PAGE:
Those goofy ninja drawings, multicolored troll things, and birthday cakes adorning your Facebook wall are about to become collector’s items. Facebook has just announced that it is closing Facebook Gifts — a feature that launched back in early 2007 as the result of a Hackathon project and went on to seed the creation of Facebook Credits (it marked the first time Facebook users could actually pay for something). You’ll still be able to purchase gifts up through August 1st, and all the gifts you’ve received will remain on your profile and Facebook Wall after that point, but you won’t be able to buy new ones.
The explanation Facebook gives for the change is a little odd — Facebook employee Jared Morgenstern writes that it will help Facebook focus on improving other products:
Closing the Gift Shop may disappoint many of the people who have given millions of gifts, but we made the decision after careful thought about where we need to focus our product development efforts. We’ll be able to focus more on improving and enhancing products and features that people use every day, such as Photos, News Feed, Inbox, games, comments, the “Like” button and the Wall.
It makes sense for Facebook to trim away products that are adding clutter to the site, but these are pure profit and it’s hard to imagine they were draining too many resources. That said, Facebook has continued to evolve the feature since it launched, with the addition of celebrity gifts and the ability to gift Lala songs last year (the Lala feature was disabled after the music company was acquired by Apple).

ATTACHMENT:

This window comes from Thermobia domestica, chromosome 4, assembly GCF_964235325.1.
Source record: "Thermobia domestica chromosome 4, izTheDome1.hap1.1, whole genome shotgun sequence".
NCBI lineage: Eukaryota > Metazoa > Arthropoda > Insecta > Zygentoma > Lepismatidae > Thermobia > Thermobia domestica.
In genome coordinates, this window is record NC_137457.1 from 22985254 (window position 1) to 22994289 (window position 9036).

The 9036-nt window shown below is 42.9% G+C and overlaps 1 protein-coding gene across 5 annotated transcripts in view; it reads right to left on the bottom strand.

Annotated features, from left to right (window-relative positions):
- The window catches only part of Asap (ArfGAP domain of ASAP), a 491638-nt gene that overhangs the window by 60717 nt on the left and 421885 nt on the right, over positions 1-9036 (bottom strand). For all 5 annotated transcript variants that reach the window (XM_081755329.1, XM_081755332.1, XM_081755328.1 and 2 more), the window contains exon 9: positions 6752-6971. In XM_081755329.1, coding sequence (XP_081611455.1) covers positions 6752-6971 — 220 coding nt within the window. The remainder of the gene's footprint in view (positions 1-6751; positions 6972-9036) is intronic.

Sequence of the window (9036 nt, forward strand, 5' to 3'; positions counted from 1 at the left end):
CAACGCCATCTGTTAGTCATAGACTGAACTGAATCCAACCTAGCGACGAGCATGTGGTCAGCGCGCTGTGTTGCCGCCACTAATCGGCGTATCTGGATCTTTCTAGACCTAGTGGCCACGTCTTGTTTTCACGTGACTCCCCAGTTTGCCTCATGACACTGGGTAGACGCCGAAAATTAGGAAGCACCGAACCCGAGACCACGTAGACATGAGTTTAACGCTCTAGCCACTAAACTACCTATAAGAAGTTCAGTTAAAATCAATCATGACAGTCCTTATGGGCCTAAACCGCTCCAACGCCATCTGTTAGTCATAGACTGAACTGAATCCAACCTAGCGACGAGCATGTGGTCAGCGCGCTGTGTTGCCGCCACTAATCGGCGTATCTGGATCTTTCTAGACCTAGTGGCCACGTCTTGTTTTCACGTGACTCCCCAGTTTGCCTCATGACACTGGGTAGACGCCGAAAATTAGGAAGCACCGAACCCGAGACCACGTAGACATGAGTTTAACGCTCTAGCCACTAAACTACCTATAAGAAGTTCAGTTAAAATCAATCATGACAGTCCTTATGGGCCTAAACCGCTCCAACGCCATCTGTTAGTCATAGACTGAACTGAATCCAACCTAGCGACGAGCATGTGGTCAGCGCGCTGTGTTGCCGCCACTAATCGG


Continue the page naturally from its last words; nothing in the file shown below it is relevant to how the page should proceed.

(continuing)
This also can’t be good news for RealGifts and the various eCard vendors that Facebook offered as part of its Gifts selection.
Facebook is the world’s largest social network, with over 1 billion monthly active users. Facebook was founded by Mark Zuckerberg in February 2004, initially as an exclusive network for Harvard students. It was a huge hit: in 2 weeks, half of the schools in the Boston area began demanding a Facebook network. Zuckerberg immediately recruited his friends Dustin Moskovitz, Chris Hughes, and Eduardo Saverin to help build Facebook, and within four months, Facebook added 30 more college networks. The original...